While there was no question that a counsel of perfection would have seen Labour avoid the missteps that Brady pinged them for, it was his peculiar one-eyed view of the wider issue which not only rankled, but very much called into question his judgement.

            Incidentally I went out of the way to collect a ‘full set’ of those infamous Pledge Cards, and still have them tucked away in storage.

          • Tricledrown 3.1.2.1.3

            Plus the $500,000 the exclusive Brethren put into smears lies and propaganda on behalf of National.

            • Chris T 3.1.2.1.3.1

              Both the main parties haven't exacatly covered themselves in glory over the years.

              My original post was just to point out another past example of retrospective law change.

              Still don't know whether Winston paid his back.

              • Incognito

                My original post was just to point out another past example of retrospective law change. [my italics]

                No, it wasn’t just that and you know it as well as lprent and I do.

                You have not redeemed yourself and holding a looped piece of rope in your hands. Let’s see what you gonna do with it.

  3. Reality 4

    Pleased to read the Dominion Post editorial calling Bridges’ outburst a “blunt and graceless attack on a public servant”. Bridges has anger management issues and has no redeeming qualities at all.

    • bwaghorn 4.1

      Na he hasnt got anger issues, hes just a fake lower order lawyer who read to many Grisham novels.

    • Wensleydale 4.2

      Yeah… I don't think it's anger management. Just really shit judgement. He reads the mood of the nation like a blind man with a sack over his head.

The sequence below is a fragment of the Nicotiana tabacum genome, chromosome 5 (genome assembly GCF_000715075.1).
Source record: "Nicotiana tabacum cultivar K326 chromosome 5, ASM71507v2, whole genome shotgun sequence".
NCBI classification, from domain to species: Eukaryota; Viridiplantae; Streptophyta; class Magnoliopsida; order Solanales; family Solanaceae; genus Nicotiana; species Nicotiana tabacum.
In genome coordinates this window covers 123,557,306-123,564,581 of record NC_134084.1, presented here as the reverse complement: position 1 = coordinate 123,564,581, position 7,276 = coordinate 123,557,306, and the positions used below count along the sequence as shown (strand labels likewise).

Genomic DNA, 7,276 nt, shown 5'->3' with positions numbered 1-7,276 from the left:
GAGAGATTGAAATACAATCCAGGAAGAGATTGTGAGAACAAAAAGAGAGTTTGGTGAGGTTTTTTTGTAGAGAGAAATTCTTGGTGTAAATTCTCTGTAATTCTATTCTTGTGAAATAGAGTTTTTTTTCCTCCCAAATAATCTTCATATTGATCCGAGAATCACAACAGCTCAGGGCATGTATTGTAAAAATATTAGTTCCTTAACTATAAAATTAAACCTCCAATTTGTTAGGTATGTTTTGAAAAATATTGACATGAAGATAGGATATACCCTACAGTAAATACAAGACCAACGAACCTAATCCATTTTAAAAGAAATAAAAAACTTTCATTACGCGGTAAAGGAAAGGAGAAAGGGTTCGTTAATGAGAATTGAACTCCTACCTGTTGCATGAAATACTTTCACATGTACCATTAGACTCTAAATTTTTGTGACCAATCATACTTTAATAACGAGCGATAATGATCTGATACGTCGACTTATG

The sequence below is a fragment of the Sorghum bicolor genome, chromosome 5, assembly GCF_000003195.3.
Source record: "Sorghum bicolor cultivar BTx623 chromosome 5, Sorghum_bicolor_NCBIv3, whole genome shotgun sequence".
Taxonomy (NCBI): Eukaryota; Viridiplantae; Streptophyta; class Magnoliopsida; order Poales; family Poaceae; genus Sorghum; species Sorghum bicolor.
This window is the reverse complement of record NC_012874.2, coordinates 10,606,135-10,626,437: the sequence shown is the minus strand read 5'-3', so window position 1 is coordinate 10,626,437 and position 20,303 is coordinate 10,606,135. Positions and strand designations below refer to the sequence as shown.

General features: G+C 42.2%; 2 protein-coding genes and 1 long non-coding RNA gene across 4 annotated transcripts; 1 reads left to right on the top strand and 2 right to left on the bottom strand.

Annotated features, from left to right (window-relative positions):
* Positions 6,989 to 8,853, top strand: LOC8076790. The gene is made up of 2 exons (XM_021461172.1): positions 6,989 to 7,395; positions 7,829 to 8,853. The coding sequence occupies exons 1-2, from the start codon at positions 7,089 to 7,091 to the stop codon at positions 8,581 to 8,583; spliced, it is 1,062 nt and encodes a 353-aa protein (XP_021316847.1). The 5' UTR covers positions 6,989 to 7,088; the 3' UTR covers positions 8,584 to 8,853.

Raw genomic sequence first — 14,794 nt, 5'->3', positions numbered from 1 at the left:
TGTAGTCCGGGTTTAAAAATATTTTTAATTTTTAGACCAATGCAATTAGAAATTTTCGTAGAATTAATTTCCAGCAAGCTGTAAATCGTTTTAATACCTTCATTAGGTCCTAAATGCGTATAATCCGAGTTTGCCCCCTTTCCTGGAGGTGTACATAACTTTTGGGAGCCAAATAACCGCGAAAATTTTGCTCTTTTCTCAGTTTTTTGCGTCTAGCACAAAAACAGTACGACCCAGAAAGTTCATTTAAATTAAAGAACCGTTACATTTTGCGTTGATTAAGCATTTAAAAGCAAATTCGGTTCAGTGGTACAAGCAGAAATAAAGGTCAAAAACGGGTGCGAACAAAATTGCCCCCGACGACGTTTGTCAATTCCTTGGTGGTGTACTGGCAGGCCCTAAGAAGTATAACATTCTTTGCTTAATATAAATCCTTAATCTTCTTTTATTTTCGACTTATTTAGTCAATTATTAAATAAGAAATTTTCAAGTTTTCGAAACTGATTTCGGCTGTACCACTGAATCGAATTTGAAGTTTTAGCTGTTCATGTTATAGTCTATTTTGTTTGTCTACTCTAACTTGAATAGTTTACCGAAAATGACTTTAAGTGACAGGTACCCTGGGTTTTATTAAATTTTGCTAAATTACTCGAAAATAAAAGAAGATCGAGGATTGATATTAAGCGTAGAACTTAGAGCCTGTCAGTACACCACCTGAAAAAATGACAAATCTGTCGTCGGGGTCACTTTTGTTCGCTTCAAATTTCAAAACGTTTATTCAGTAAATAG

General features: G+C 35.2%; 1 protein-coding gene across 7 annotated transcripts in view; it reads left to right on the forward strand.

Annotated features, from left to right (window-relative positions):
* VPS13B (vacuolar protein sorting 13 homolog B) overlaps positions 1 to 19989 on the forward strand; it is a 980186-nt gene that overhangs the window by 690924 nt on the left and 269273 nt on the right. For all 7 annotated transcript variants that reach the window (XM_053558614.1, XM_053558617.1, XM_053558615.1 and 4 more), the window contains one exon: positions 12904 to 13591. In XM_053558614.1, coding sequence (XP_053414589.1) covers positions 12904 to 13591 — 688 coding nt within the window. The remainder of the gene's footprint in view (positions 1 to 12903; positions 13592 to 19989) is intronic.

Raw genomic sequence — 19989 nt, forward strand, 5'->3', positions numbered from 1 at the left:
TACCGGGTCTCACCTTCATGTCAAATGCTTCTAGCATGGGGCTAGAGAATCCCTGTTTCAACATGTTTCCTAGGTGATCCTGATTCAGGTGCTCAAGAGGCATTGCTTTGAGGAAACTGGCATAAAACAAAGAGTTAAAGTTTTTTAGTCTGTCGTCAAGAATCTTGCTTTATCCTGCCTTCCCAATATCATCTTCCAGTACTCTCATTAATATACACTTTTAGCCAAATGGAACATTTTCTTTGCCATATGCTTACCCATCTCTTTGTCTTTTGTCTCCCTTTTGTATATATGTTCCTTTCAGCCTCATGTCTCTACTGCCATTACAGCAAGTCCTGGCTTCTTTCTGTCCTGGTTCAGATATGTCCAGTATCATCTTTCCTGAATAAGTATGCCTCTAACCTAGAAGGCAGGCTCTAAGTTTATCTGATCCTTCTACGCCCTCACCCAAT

• mac1 4.2.1

        Reading the mood of a meeting (or a nation) is a weak point for him. I have attended two meetings at which Bridges spoke. The first was a Grey Power dinner at which he was a guest speaker. He misread the occasion and the audience, and turned it into a party political broadcast. Eventually we joined in and started heckling and disagreeing vocally, but he did not have a feeling for the mood of the meeting.

        Some people refer to this as getting the "tone wrong'.

        The second time I saw him he again spoke at a non-political event, a school jazz festival, and did get overly party political again.

        He did not appear to be sensitive to the needs or mood of the audience. This is a skill he needs to work on as he evidently gets it wrong in the House or on the Pandemic Emergency Committee which he chairs at times.

  4. Adrian 5

    He really is a fuckwit and I also suspect he’s running a diversion of the gigantic fuck-up on Transmission Gully that he orchestrated.

  5. Sanctuary 6

    "…Every day it appears that Bridges is becoming more and more Trumpian in his behaviour…"

    His behaviour as chair of the Epidemic Response Committee is frightening glimpse of how he would behave as PM. You are right – his response to failure is the very Trumpian/GOP one of cooking up a conspiracy by government technocrats and science in general against him..

  6. Heather 7

    Simon is desperate to be relevent. His rudeness to the Prime Minister and Dr Bloomfield is shocking. I expect he will try to humiliate the Attorney General, just because he can.

    He has added nothing to the whole process of accountability, there has been a parade of privileged appearing before his Committee. Some areas of New Zealand diverse community have not been heard from.

  7. Sanctuary 8

    The other thing Bridges is doing is turning the Epidemic Response Committee into a parade for government critics and business deniers to whinge and moan.

    Now, the government gave the opposition a majority on the committee and Bridges was made chairman to guarantee democratic oversight. Bridges can do what he likes, but if he wishes to turn it into a politically partisan circus for deniers and lobbyists to take a swing at the government then he should expect a politically partisan response.

    • Muttonbird 8.1

      The other thing Bridges is doing is turning the Epidemic Response Committee into a parade for government critics and business deniers to whinge and moan.

      This was evident from the very beginning. The Nats put out a call to any and all to relay their concerns to Nat MPs. They did this under the guise of their MPs wanting to pitch in and help, but the truth is they were harvesting stories with which to attack the government and civil servants.